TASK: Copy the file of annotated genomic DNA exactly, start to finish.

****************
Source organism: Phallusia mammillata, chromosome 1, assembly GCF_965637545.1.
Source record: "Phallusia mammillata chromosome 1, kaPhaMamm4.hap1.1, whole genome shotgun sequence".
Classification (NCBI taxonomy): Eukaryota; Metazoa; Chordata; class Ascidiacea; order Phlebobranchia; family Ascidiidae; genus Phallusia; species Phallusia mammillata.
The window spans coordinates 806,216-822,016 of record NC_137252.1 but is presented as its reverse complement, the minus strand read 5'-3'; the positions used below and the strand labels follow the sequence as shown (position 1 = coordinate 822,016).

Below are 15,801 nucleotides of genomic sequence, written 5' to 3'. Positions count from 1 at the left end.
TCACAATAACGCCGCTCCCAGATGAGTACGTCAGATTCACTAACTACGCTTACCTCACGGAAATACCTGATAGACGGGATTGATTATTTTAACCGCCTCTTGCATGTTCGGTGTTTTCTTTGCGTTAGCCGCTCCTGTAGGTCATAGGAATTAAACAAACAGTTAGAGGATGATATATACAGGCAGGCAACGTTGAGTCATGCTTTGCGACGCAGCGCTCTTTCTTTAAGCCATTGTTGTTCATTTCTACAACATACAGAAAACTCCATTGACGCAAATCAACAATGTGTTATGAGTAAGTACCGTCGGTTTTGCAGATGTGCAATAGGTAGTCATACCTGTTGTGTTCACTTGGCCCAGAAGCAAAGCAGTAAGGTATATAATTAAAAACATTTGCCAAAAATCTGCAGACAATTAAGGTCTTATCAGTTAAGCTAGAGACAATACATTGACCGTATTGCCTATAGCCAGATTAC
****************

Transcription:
Source organism: Phallusia mammillata, chromosome 1, assembly GCF_965637545.1.
Source record: "Phallusia mammillata chromosome 1, kaPhaMamm4.hap1.1, whole genome shotgun sequence".
Classification (NCBI taxonomy): Eukaryota; Metazoa; Chordata; class Ascidiacea; order Phlebobranchia; family Ascidiidae; genus Phallusia; species Phallusia mammillata.
The window spans coordinates 806,216-822,016 of record NC_137252.1 but is presented as its reverse complement, the minus strand read 5'-3'; the positions used below and the strand labels follow the sequence as shown (position 1 = coordinate 822,016).

Below are 15,801 nucleotides of genomic sequence, written 5' to 3'. Positions count from 1 at the left end.
TCACAATAACGCCGCTCCCAGATGAGTACGTCAGATTCACTAACTACGCTTACCTCACGGAAATACCTGATAGACGGGATTGATTATTTTAACCGCCTCTTGCATGTTCGGTGTTTTCTTTGCGTTAGCCGCTCCTGTAGGTCATAGGAATTAAACAAACAGTTAGAGGATGATATATACAGGCAGGCAACGTTGAGTCATGCTTTGCGACGCAGCGCTCTTTCTTTAAGCCATTGTTGTTCATTTCTACAACATACAGAAAACTCCATTGACGCAAATCAACAATGTGTTATGAGTAAGTACCGTCGGTTTTGCAGATGTGCAATAGGTAGTCATACCTGTTGTGTTCACTTGGCCCAGAAGCAAAGCAGTAAGGTATATAATTAAAAACATTTGCCAAAAATCTGCAGACAATTAAGGTCTTATCAGTTAAGCTAGAGACAATACATTGACCGTATTGCCTATAGCCAGATTAC